Vaughan Williams: Symphony No. 4; Flos Campi

Editorial Reviews

All Music Guide - James Leonard
The F minor may well be Ralph Vaughan Williams' most dissonant work. But, let's face it, how dissonant is that? Vaughan Williams was no Berg or Bartók and, even at his most dissonant, he's still not all that dissonant. Because no matter how dissonant Vaughan Williams gets, he's never without his trusty key signature as a guide. So no matter how aggressive most of the earlier recordings of the F minor got, they always seem to be overstating their case, as if the angrier Vaughan Williams gets, the better Vaughan Williams gets. In this recording of the F minor with the Bournemouth Symphony, Paul Daniel doesn't overstate the case for anger, but he doesn't understate it, ...
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Editorial Reviews

All Music Guide - James Leonard
The F minor may well be Ralph Vaughan Williams' most dissonant work. But, let's face it, how dissonant is that? Vaughan Williams was no Berg or Bartók and, even at his most dissonant, he's still not all that dissonant. Because no matter how dissonant Vaughan Williams gets, he's never without his trusty key signature as a guide. So no matter how aggressive most of the earlier recordings of the F minor got, they always seem to be overstating their case, as if the angrier Vaughan Williams gets, the better Vaughan Williams gets. In this recording of the F minor with the Bournemouth Symphony, Paul Daniel doesn't overstate the case for anger, but he doesn't understate it, either. The first movement's famous opening harmonic clash is as ferocious as ever, but the coda is more serene and sublime. The following slow and scherzo movement are as malevolent as ever, but the finale's blasting fugato is balanced by a transcendent and transforming central span. Daniel's control of the Bournemouth is complete, but he allows the soloists room to breathe and sing. Altogether, Daniel's F minor has its regulation amount of dissonance, it does not have more than its fair share and the work is the better for it. The "Norfolk Rhapsody" and "Flos Campi Suite" that follow the F minor are rambunctious and voluptuous and just as successful as the "Symphony." Naxos' sound is strong, rich, and immediate.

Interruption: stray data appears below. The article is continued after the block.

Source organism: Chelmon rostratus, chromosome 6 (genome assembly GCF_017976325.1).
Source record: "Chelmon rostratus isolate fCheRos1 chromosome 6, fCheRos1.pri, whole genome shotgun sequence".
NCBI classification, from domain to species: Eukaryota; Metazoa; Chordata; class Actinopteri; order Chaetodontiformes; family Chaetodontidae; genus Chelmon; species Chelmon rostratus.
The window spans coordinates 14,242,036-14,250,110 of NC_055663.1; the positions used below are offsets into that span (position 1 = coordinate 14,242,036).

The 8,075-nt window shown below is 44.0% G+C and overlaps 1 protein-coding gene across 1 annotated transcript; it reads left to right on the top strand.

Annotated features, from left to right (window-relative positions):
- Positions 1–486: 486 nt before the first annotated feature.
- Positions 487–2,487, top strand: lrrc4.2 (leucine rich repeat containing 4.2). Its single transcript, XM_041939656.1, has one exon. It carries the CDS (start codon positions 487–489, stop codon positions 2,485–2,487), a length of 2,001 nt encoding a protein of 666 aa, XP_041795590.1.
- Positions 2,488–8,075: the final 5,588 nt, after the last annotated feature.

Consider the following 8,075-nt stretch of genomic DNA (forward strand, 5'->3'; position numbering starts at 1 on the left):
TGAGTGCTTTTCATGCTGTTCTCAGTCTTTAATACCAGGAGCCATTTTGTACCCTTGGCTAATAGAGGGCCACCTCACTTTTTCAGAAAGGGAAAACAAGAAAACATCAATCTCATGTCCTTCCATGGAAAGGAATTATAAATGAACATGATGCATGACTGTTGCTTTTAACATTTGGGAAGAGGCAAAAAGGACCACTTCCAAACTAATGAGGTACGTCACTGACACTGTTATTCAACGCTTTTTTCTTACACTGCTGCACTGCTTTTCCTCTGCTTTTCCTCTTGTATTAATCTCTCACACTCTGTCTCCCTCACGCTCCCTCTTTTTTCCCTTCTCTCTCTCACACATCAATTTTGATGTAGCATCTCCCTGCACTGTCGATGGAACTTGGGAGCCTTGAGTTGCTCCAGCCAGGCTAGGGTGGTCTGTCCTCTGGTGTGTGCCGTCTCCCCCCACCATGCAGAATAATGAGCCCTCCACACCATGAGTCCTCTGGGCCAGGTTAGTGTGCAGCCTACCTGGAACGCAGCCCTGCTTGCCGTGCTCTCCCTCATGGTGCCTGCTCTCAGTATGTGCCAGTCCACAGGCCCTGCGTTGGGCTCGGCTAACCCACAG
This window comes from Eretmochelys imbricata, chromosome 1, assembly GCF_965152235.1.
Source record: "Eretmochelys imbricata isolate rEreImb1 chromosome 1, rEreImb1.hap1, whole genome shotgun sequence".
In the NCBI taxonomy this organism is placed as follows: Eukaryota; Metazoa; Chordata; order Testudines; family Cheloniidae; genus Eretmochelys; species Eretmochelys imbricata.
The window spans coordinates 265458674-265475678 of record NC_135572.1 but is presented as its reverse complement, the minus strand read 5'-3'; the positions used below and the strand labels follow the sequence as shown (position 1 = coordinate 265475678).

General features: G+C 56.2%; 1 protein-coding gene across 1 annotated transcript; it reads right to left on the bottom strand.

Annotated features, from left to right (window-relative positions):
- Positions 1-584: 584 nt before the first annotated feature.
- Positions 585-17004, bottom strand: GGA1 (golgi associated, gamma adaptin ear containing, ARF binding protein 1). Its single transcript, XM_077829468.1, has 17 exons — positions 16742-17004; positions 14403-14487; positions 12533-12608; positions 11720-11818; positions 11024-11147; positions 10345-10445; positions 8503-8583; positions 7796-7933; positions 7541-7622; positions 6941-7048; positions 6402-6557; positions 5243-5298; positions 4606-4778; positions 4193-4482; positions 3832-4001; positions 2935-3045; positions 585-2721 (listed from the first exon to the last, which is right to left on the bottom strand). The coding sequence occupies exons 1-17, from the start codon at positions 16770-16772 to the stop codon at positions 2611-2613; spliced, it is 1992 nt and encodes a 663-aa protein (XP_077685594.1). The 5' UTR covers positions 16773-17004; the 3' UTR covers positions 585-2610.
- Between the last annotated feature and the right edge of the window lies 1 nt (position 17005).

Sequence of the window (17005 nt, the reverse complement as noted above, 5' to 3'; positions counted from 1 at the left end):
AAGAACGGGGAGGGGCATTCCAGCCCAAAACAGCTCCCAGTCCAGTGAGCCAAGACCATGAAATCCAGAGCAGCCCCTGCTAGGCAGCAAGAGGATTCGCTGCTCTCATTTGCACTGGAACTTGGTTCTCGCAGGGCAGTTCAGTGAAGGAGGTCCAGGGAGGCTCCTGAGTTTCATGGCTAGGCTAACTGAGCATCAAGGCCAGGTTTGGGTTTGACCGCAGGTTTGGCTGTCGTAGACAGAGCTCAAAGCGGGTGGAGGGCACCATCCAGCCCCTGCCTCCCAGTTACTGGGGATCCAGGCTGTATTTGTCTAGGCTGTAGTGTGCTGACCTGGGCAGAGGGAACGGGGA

Gramophone - Edward Greenfield
[December 2004 CD of the Month] The power of the Fourth Symphony is vividly presented, thanks to fine playing by the Bournemouth orchestra under Paul Daniel and a sharply focused recording.
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Product Details

  • Release Date: 1/18/2005
  • Label: Naxos
  • UPC: 747313227624
  • Catalog Number: 8557276
  • Sales rank: 151,604

Tracks

Disc 1
  1. 1–4 Symphony No. 4 in F minor - Ralph Vaughan Williams & Paul Daniel (32:18)
  2. 2 Norfolk Rhapsody for orchestra No. 1 in E minor - Ralph Vaughan Williams & Paul Daniel (10:08)
  3. 6–11 Flos Campi, suite for viola, small chorus & small orchestra - Ralph Vaughan Williams & Bournemouth Symphony Chorus (20:01)
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Album Credits

Performance Credits
Paul Daniel Primary Artist
Daniel Primary Artist
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